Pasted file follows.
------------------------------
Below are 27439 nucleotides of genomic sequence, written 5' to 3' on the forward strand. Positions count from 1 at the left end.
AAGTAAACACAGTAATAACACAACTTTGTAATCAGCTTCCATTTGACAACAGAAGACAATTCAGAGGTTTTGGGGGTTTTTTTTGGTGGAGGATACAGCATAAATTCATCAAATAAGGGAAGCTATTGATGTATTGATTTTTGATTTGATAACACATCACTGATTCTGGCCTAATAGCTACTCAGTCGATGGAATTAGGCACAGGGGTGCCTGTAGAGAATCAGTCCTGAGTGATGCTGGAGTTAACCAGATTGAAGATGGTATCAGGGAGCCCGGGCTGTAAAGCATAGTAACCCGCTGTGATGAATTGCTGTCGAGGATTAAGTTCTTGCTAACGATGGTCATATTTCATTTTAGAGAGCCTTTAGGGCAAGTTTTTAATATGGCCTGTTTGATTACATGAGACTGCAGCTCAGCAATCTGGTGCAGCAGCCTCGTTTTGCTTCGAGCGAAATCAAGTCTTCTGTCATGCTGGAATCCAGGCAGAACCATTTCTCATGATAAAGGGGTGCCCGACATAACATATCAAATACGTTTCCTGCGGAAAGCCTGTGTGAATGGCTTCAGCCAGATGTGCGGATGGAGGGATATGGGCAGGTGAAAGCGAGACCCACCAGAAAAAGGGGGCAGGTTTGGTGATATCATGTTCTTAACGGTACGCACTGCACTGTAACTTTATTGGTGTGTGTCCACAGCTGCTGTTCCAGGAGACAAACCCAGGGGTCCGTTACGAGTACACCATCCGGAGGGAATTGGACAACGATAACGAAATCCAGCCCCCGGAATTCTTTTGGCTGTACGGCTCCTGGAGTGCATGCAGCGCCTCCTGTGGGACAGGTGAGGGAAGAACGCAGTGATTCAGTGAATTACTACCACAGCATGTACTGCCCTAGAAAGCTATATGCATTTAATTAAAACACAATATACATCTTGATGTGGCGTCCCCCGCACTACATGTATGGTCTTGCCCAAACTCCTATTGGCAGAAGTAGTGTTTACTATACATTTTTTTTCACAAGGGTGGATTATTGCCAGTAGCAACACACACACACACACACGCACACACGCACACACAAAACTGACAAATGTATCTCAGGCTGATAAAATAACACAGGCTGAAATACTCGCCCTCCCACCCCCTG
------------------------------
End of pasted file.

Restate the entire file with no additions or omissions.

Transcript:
Below are 27439 nucleotides of genomic sequence, written 5' to 3' on the forward strand. Positions count from 1 at the left end.
AAGTAAACACAGTAATAACACAACTTTGTAATCAGCTTCCATTTGACAACAGAAGACAATTCAGAGGTTTTGGGGGTTTTTTTTGGTGGAGGATACAGCATAAATTCATCAAATAAGGGAAGCTATTGATGTATTGATTTTTGATTTGATAACACATCACTGATTCTGGCCTAATAGCTACTCAGTCGATGGAATTAGGCACAGGGGTGCCTGTAGAGAATCAGTCCTGAGTGATGCTGGAGTTAACCAGATTGAAGATGGTATCAGGGAGCCCGGGCTGTAAAGCATAGTAACCCGCTGTGATGAATTGCTGTCGAGGATTAAGTTCTTGCTAACGATGGTCATATTTCATTTTAGAGAGCCTTTAGGGCAAGTTTTTAATATGGCCTGTTTGATTACATGAGACTGCAGCTCAGCAATCTGGTGCAGCAGCCTCGTTTTGCTTCGAGCGAAATCAAGTCTTCTGTCATGCTGGAATCCAGGCAGAACCATTTCTCATGATAAAGGGGTGCCCGACATAACATATCAAATACGTTTCCTGCGGAAAGCCTGTGTGAATGGCTTCAGCCAGATGTGCGGATGGAGGGATATGGGCAGGTGAAAGCGAGACCCACCAGAAAAAGGGGGCAGGTTTGGTGATATCATGTTCTTAACGGTACGCACTGCACTGTAACTTTATTGGTGTGTGTCCACAGCTGCTGTTCCAGGAGACAAACCCAGGGGTCCGTTACGAGTACACCATCCGGAGGGAATTGGACAACGATAACGAAATCCAGCCCCCGGAATTCTTTTGGCTGTACGGCTCCTGGAGTGCATGCAGCGCCTCCTGTGGGACAGGTGAGGGAAGAACGCAGTGATTCAGTGAATTACTACCACAGCATGTACTGCCCTAGAAAGCTATATGCATTTAATTAAAACACAATATACATCTTGATGTGGCGTCCCCCGCACTACATGTATGGTCTTGCCCAAACTCCTATTGGCAGAAGTAGTGTTTACTATACATTTTTTTTCACAAGGGTGGATTATTGCCAGTAGCAACACACACACACACACACGCACACACGCACACACAAAACTGACAAATGTATCTCAGGCTGATAAAATAACACAGGCTGAAATACTCGCCCTCCCACCCCCTG